The second piece of that is not just great quality, but uniqueness of presentation. So, being the exception to the rule is going to be more and more and more important. That means the standard, long scroll-y infographic that everyone has seen a hundred thousand times, it has a little chart for a little thing, that might not be so great anymore. The silly little, fun little YouTube video might not work as well as it used to. The standard blog post with just some blocks of text might not work so well. But, we’re seeing the rise of things like Svbtle as a blogging platform because it’s very unique and it really is the exception to the rule in terms of things like presentation. We’re seeing a lot more visual assets do particularly well; high quality, interactive elements and quizzes and these types of things. The NY Times had a great language-based quiz that tried to identify where you were from based on how you answered particular questions. So, you know, there’s opportunity.


Presenter: Robert O’Haver I think, you also mentioned it, but the importance of not just puking up what someone else has written, but be unique with it, and stay relevant.


Rand: Yeah, absolutely.


Thank you, Rand, for such a great and informative answer to our question!

Julia Interviews Marc Landsberg, CEO of Social Deviant

I had the pleasure of interviewing Marc Landsberg, CEO of Social Deviant, on Friday, January 24, 2014. See Marc’s blog and see his company online, Social Deviant. We were originally planning a Google Hangout, hosted by Open Communications, Mark’s marketing team—but it refused to work for us. Yes, maddening! Especially because we had our video cameras all ready! But, we were still able to meet in a recorded phone conference, and had a great conference together.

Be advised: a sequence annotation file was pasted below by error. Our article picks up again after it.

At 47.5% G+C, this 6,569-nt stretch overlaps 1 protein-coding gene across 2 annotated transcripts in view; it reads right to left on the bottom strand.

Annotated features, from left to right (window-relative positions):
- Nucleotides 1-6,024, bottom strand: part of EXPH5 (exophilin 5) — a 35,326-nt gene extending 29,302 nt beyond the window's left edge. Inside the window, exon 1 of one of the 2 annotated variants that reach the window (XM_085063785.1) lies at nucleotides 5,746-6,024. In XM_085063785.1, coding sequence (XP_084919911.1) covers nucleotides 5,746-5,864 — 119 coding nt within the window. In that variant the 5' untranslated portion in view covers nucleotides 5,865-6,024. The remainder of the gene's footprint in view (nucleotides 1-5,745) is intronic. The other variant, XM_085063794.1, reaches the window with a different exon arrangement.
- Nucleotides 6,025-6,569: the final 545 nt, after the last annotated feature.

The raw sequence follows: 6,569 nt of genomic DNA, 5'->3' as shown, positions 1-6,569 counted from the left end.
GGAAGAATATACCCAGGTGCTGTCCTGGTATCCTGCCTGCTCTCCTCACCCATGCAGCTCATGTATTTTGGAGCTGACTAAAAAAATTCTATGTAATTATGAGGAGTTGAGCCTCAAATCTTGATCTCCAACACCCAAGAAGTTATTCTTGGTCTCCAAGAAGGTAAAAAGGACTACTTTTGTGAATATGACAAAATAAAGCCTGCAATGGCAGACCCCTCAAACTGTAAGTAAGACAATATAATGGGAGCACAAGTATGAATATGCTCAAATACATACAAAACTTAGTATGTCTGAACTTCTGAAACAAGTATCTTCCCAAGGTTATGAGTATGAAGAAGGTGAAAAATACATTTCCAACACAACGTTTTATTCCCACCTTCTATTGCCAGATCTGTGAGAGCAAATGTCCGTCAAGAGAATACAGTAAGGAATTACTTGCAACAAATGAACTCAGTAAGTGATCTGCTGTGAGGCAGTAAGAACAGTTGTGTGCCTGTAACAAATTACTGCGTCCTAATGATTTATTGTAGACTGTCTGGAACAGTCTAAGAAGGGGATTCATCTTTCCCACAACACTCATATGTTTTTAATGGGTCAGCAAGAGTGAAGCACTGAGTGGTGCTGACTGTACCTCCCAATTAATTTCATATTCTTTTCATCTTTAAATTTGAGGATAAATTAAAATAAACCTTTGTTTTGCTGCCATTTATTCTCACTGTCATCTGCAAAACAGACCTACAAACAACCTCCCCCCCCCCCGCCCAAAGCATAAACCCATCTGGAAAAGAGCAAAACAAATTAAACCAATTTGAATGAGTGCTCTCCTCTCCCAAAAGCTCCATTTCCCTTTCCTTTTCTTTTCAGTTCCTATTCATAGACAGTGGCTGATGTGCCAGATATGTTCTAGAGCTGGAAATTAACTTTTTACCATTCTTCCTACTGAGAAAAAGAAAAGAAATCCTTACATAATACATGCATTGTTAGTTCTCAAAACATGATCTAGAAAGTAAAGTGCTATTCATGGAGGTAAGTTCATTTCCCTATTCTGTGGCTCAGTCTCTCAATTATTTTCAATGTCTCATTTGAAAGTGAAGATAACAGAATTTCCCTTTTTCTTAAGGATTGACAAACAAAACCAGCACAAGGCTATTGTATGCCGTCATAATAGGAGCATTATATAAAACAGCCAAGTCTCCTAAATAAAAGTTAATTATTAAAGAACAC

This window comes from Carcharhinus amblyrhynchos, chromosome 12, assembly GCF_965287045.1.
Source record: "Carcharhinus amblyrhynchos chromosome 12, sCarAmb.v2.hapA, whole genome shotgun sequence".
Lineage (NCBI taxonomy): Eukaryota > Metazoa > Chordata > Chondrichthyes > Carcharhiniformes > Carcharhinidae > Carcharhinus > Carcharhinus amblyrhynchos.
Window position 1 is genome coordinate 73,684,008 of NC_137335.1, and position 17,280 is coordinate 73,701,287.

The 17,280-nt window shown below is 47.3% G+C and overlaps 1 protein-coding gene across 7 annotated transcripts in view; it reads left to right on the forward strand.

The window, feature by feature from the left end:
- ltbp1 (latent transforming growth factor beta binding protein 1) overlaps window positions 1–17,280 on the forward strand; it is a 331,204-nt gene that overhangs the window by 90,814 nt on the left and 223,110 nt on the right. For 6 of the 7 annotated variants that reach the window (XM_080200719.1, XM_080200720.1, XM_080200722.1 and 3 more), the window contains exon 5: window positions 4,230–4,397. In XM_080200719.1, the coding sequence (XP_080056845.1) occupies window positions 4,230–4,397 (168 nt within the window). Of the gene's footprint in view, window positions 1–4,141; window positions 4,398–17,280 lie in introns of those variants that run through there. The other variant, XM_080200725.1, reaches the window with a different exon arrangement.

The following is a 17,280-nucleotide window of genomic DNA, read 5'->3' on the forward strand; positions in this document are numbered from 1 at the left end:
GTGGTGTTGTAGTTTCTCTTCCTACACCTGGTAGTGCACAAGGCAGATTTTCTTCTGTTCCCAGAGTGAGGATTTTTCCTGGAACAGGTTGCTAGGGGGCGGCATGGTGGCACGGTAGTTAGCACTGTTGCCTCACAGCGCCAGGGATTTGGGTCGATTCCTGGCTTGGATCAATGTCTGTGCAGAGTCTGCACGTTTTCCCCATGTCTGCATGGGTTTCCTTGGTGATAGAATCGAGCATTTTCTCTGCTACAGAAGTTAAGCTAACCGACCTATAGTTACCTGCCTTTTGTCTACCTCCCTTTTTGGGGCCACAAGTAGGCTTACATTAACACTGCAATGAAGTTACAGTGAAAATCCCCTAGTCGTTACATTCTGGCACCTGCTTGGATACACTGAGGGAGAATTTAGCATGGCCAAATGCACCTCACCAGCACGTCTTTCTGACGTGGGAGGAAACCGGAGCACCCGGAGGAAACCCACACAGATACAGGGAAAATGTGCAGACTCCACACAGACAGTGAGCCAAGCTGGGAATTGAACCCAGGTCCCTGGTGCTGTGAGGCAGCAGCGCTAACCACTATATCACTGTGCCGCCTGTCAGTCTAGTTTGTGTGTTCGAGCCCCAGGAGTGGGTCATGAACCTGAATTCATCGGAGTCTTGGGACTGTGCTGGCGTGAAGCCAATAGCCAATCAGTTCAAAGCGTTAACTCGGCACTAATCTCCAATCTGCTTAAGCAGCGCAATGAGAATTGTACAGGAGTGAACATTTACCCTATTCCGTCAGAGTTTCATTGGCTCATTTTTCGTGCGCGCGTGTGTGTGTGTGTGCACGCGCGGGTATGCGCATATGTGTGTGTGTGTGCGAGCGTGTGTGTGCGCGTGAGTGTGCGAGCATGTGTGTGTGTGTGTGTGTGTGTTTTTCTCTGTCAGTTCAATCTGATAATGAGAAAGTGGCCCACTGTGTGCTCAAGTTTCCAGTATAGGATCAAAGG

What Marc Thought of Express Writers!


I started by introducing my company and asking Marc about Social Deviant. In return, Marc first started off by talking about how he appreciated, and saw the need and value for, the specific and large amounts of content Express Writers publishes. Marc is a 25+ year marketing veteran with a global exposure to CMOs, CEOs, for a long time, having built and sold his own businesses across the years. He saw a frustration in this world among agency owners where people did not create real-world content, which he saw as fundamental for their success—not an afterthought. Smart marketing of the future is smart content marketing, and they are synonymous. He saw the value in what Express Writers does from noticing a lack of the type of content we deliver. For instance, in one blog we talked about how to optimize your Pinterest posts. Marc saw that this offered real-world value to our followers. Too many agencies, Marc said, saw things from a 30,000 foot view—and the content topics we are delivering are spot on in today’s Internet.


Social Deviant Serving Big Names

Marc then talked about the value his brand, Social Deviant, brings to clients. “A toddler in a man’s body,” his less-than-two-year-old company focuses on helping their clients build smart social media strategies, identifying target audiences, thinking about business objectives and marketing goals, defining the content mixed model, and putting this into social platforms; including specific management, development, and optimization. SD links a strategic approach with a conceptual, creative approach instead of a programmatic idea of reposting, etc.  It’s a different approach, top-down rather than bottom-up. He outlined how he’s been targeting key metrics and building a content strategy for several clients. Just two years old, Social Deviant has already built out an entire strategy plan for amplify and publicize a new route in air travel across social media, and a specific retainer project for a big brand for Miller Coors Kraft Beer.


Why Social Deviant?

I asked Marc about his reasoning behind the company name Social Deviant. He believes in deviating from the typical and wants to revolutionize, in several ways, the field he works in. It’s also just as much as important, how you do it as what you do. Great reasoning, Marc!


Content & Social Media